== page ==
She was asking if it would be possible for us to set up a date to see baby boy. Considering after the adoption she had kept in touch through letters and was addressing me in them, and that I had kept up with photos, and also considering that I'm a strong believer in open adoption unless the circumstances involve something that would be harmful or dangerous.... I met her at the laundrymat she was at, which was only a few blocks away from my home, that evening.

I walked in with baby boy and I could see the happiness in her face upon being able to see and hold him again. We stayed and chatted for a short while and exchanged contact numbers. I'm not going to pretend it wasn't awkward, it definitely was. She & I only had contact in letters previous to this. I knew she wasn't dangerous, I had known why she was in prison and this first meeting was in a public place. We continued to have in person visits occasionally, most times in my home. Baby boy, Baby girl, and I attended her wedding. She's currently getting married a 2nd time and we were invited but had to decline unfortunately due to a previous commitment.

Open Adoption

The level of openness in baby boy's adoption differs greatly from baby girl's.

Baby boy's other mother has our address & my cell number and can contact me at anytime should she choose to do so. We're also friends on facebook so she is able to view photo & video updates and has messaged me a few times on there.

While we don't often visit in person any longer, not purposefully, it's just how it worked out in this case, we do have the ability to contact each other when either party feels the need to reach out and connect. She went on to have two more children, as my kids got older, we got busier with life. We did live in the same town for a short while and ran into each other a few times. Baby boy has met his younger brother & sister. We ran into his other mother at the county fair last year. Baby boy was confused at first by this woman coming up to him since he didn't recognize her, but then you saw the realization wash over his face and he smiled and hugged her. It was an adorable scene.

She had asked my permission to share some photos of baby boy online with his other father. I said it was fine and appreciated being asked first. They sent back some photos of his entire extended family which I'm sure he will appreciate having in the future. I did show him the photo's, he showed interest and looked them over, then went on about playing with his transformers.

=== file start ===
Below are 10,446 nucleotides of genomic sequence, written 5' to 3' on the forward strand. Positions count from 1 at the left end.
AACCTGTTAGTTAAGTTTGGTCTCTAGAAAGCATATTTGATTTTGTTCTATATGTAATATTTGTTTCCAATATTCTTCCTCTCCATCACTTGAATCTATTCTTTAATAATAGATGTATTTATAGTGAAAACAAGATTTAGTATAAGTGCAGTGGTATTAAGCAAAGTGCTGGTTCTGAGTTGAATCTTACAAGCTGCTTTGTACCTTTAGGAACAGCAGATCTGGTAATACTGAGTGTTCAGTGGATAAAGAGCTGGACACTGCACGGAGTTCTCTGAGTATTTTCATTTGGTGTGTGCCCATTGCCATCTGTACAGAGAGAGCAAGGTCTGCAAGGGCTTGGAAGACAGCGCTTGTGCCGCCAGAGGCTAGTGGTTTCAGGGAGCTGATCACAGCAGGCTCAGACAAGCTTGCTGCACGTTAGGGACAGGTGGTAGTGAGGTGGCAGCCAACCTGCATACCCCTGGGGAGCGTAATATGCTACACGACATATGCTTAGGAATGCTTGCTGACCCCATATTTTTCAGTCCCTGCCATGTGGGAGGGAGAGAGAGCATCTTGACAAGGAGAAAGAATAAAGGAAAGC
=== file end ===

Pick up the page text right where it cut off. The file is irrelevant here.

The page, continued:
He does occasionally ask questions now that he's 7 years old. I answer to the best of my ability for his age level of understanding. Both of my children have known they were adopted since forever. I highly doubt they have one specific memory of being told they were adopted, it just has been a reality for them since they were very little.

A lot of people ask if I would do it again. Honestly, no.

The only reason that I say "no" is because of my age (I really don't think I can handle 3am feedings anymore lol) and the fact that I'm content with the family that I have now. I have realized my dream of becoming a mother, and it has made me happy beyond words.

My next dream is to get these 2 off to college, in say, about 11 years, and take up traveling. There's a lot of stuff out there that I want to see before I go, and I fully intend on making that dream a reality when the time is right. For now though, I'm enjoying being a mom and love every single experience with my children, even when the sibling rivalry rears its head in our household.


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    • profile image


      7 years ago

      I was married for 4years with out any child,because of this my husband

      start acting very strange at home,coming home late and not spending

      time with me any more.So i became very sad and lost in life because my

      doctor told me there is no way for me to get pregnant this really make

      life so hard for me and my sister in law told me about

      ( from the Internet,how he has helped people

      with this similar problem that i am going through so i contacted him

      and explain to him.he cast a spell and it was a miracle three days

      later my husband can back to apologize for all he has done and told me

      he is fully ready to support me in any thing i want,few month later i

      got pregnant and gave birth to twins (girls) we are happy with

      ourselves. Thanks to (Dr.aminato) for saving my relationship and for

      also saving others too. continue your good work, If you are interested

      to contact him and testify this blessings like me, the great spell

      caster email address is (

    • upsidedownworld profile imageAUTHOR


      9 years ago from Not a mental hospital YET! o.0

      Thanks Pamela. I have some very strong, honest feelings on adopting and intend on writing more on fostering and open adoptions.

    • Pamela Kinnaird W profile image

      Pamela Dapples 

      9 years ago from From Canada to Hawaii and now In Arizona.

      Voted up and beautiful. Thank you for writing this very honest hub on your journey through the foster and adoption process. I am glad you were strong enough to persevere through the tough times.